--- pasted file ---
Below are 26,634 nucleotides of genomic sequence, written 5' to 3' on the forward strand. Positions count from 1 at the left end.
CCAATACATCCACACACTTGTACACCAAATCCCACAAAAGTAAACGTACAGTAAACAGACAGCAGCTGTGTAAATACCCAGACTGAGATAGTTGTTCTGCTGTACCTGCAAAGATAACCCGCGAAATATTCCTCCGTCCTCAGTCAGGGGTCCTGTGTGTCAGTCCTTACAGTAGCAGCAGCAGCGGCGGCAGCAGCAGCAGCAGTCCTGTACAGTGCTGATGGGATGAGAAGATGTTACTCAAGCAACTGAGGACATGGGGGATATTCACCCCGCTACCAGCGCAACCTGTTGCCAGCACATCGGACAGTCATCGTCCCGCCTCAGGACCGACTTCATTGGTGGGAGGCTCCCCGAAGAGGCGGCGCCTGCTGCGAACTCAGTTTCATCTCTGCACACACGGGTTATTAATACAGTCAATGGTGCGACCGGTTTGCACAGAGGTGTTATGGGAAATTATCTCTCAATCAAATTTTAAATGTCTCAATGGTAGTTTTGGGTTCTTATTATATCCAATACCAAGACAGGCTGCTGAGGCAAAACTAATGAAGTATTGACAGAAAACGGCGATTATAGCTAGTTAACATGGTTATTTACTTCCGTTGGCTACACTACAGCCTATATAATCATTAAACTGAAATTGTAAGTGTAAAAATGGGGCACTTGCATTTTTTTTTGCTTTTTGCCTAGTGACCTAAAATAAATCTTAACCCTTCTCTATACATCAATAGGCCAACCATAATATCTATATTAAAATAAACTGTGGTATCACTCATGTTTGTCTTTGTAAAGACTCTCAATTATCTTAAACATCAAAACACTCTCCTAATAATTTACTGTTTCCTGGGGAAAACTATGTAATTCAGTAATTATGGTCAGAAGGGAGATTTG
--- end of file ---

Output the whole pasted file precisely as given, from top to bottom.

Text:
Below are 26,634 nucleotides of genomic sequence, written 5' to 3' on the forward strand. Positions count from 1 at the left end.
CCAATACATCCACACACTTGTACACCAAATCCCACAAAAGTAAACGTACAGTAAACAGACAGCAGCTGTGTAAATACCCAGACTGAGATAGTTGTTCTGCTGTACCTGCAAAGATAACCCGCGAAATATTCCTCCGTCCTCAGTCAGGGGTCCTGTGTGTCAGTCCTTACAGTAGCAGCAGCAGCGGCGGCAGCAGCAGCAGCAGTCCTGTACAGTGCTGATGGGATGAGAAGATGTTACTCAAGCAACTGAGGACATGGGGGATATTCACCCCGCTACCAGCGCAACCTGTTGCCAGCACATCGGACAGTCATCGTCCCGCCTCAGGACCGACTTCATTGGTGGGAGGCTCCCCGAAGAGGCGGCGCCTGCTGCGAACTCAGTTTCATCTCTGCACACACGGGTTATTAATACAGTCAATGGTGCGACCGGTTTGCACAGAGGTGTTATGGGAAATTATCTCTCAATCAAATTTTAAATGTCTCAATGGTAGTTTTGGGTTCTTATTATATCCAATACCAAGACAGGCTGCTGAGGCAAAACTAATGAAGTATTGACAGAAAACGGCGATTATAGCTAGTTAACATGGTTATTTACTTCCGTTGGCTACACTACAGCCTATATAATCATTAAACTGAAATTGTAAGTGTAAAAATGGGGCACTTGCATTTTTTTTTGCTTTTTGCCTAGTGACCTAAAATAAATCTTAACCCTTCTCTATACATCAATAGGCCAACCATAATATCTATATTAAAATAAACTGTGGTATCACTCATGTTTGTCTTTGTAAAGACTCTCAATTATCTTAAACATCAAAACACTCTCCTAATAATTTACTGTTTCCTGGGGAAAACTATGTAATTCAGTAATTATGGTCAGAAGGGAGATTTG